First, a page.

Centrosomes are vital mechanical hubs in cells that sustain load-bearing attachments to microtubules and orchestrate arrays of microtubules to support cell motility, nuclear positioning, mitotic spindle assembly, and chromosome segregation. Mutations affecting the ability of centrosomes to sustain or regulate attachments of microtubules are correlated with an increase in genome instability and progression of cancers. Despite this important role and the considerable forces that centrosome-microtubule interactions are thought to sustain in vivo, microtubule attachments to centrosomes have never been mechanically investigated in any organism. Consequently, the extent to which these interactions may be mechanically regulated has also never been investigated. In a collaborative project with the Asbury, Davis, and Agard labs, this work aims to reveal the molecular interactions by which centrosomes sustain, sense, and respond to forces transmitted by microtubules. Centrosome-microtubule interactions will be reconstituted in vitro and individually interrogated using a combination of single molecule laser trapping, total internal reflection fluorescence (TIRF) microscopy, and molecular cell biology techniques. Through the combination of biophysical expertise in the Asbury lab with the biochemical and structural expertise of the Davis and Agard labs, this proposal will determine the role of specific molecular components in sustaining and regulating attachments of microtubules to centrosomes more precisely and directly than has ever been done before. Revealing how centrosomes sustain, sense, and respond to mechanical forces will shed light on how these pathways fail in human diseases such as cancer and may ultimately lead to the identification of new chemotherapeutic targets.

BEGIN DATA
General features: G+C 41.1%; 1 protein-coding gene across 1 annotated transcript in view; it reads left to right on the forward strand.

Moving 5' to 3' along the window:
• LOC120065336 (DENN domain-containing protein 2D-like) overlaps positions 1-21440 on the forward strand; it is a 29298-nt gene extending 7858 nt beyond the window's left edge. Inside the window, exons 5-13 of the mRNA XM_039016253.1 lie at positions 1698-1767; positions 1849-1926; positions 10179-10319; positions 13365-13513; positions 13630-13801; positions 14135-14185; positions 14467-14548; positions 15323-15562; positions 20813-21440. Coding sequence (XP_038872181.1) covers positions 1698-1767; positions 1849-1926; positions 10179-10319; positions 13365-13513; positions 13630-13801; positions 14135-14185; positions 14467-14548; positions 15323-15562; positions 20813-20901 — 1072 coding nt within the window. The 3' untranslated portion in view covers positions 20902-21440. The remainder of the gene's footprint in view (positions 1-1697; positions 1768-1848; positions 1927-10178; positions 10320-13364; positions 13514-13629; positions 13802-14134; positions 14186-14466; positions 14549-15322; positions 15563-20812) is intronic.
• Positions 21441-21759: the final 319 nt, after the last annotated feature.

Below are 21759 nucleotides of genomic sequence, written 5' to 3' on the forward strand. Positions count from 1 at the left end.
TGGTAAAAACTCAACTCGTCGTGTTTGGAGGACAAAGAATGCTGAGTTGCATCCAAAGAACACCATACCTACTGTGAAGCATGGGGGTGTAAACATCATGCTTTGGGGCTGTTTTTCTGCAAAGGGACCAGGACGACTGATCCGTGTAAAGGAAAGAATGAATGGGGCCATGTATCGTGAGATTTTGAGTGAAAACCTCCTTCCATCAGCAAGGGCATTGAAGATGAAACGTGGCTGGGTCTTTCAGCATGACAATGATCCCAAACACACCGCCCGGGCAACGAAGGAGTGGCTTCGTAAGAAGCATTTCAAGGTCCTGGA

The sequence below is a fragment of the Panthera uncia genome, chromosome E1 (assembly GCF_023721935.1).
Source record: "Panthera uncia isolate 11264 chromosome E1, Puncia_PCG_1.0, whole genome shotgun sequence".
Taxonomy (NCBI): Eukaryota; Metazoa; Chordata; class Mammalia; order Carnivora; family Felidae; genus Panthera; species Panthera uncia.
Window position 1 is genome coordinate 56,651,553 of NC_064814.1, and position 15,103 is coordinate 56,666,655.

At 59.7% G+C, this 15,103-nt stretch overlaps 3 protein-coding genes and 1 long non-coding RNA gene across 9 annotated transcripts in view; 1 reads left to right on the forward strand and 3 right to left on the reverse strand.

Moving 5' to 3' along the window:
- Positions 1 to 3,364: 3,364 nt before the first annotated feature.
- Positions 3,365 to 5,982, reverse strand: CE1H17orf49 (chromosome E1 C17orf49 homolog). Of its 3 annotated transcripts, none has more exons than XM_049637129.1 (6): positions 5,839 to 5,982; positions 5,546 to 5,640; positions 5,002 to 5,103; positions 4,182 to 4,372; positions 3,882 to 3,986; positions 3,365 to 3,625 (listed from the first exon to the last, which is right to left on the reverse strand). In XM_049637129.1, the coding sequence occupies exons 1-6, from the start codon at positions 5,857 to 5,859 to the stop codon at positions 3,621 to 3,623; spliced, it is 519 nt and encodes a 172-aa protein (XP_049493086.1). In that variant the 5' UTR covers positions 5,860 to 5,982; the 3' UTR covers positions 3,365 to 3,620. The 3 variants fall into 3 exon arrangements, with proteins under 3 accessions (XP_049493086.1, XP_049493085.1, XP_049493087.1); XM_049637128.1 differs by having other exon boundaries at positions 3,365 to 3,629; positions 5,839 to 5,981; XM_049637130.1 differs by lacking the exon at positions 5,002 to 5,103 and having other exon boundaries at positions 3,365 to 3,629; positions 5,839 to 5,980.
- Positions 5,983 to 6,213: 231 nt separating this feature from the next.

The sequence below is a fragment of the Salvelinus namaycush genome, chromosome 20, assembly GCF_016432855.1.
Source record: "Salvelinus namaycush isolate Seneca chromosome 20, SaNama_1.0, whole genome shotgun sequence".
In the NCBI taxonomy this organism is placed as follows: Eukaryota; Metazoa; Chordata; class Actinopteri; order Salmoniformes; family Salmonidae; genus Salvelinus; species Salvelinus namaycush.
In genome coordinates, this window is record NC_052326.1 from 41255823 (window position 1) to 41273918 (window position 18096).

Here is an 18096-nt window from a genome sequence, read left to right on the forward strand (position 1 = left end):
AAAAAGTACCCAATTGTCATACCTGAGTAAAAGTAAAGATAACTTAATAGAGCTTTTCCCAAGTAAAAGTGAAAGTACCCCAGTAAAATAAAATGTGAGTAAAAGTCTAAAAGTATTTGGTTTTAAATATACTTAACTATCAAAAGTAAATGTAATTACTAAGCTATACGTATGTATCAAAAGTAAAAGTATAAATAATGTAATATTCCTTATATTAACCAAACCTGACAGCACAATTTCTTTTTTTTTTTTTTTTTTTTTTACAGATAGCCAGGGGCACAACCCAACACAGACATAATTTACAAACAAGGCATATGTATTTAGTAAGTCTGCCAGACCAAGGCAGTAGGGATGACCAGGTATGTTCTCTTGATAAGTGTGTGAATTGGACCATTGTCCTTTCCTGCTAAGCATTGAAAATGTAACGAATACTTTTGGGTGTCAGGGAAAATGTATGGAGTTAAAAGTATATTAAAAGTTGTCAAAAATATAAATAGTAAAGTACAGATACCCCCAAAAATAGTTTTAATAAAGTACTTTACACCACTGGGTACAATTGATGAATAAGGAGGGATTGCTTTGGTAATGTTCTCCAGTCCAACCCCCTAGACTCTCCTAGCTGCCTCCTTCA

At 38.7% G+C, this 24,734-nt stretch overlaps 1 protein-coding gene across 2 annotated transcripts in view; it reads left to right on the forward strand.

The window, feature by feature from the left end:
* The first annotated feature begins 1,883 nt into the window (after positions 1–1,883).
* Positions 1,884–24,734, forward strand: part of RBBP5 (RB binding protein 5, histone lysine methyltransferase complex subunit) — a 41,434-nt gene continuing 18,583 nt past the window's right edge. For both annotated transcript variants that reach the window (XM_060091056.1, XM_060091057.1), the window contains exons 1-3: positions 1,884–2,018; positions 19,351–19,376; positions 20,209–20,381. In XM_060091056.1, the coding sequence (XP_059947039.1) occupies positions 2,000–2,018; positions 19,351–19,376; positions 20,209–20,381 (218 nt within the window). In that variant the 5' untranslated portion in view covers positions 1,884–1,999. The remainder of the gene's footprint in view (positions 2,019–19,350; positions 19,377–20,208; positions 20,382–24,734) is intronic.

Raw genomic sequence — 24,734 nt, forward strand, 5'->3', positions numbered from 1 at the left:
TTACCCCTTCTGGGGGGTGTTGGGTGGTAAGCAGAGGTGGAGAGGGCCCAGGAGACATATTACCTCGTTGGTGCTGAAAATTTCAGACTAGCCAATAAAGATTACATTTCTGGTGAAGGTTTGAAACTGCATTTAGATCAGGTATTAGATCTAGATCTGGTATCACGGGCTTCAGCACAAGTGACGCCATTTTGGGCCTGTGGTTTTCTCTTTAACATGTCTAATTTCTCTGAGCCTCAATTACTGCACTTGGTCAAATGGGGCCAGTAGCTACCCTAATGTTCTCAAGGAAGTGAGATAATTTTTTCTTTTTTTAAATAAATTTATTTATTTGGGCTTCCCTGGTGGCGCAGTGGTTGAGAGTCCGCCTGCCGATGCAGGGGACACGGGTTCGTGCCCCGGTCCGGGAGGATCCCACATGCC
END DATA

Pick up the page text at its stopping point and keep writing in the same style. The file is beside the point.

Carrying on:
Public Health Relevance

Centrosomes are vital mechanical hubs in cells and sustain load-bearing attachments to microtubules that are essential for cell viability and division. By using single-molecule and molecular cell biology methods to interrogate individual microtubule attachments to centrosomes, this project will reveal how centrosomes sustain, sense, and regulate the forces transmitted by microtubules. Revealing how centrosomes normally maintain and regulate attachments to microtubules will shed light on how these pathways fail in human diseases such as cancer and may lead to the identification of new chemotherapeutic targets.

Agency
National Institute of Health (NIH)
Institute
National Institute of General Medical Sciences (NIGMS)
Type
Postdoctoral Individual National Research Service Award (F32)
Project #
1F32GM109493-01
Application #
8644562
Study Section
Special Emphasis Panel (ZRG1-F05-D (21))
Program Officer
Sakalian, Michael
Project Start
2014-01-01
Project End
2016-12-31
Budget Start
2014-01-01
Budget End
2014-12-31
Support Year
1
Fiscal Year
2014
Total Cost
$49,214
Indirect Cost
Name
University of Washington
Department
Physiology
Type
Schools of Medicine
DUNS #
605799469
City
Seattle
State
WA
Country
United States
Zip Code
98195
Yusko, Erik C; Asbury, Charles L (2014) Force is a signal that cells cannot ignore. Mol Biol Cell 25:3717-25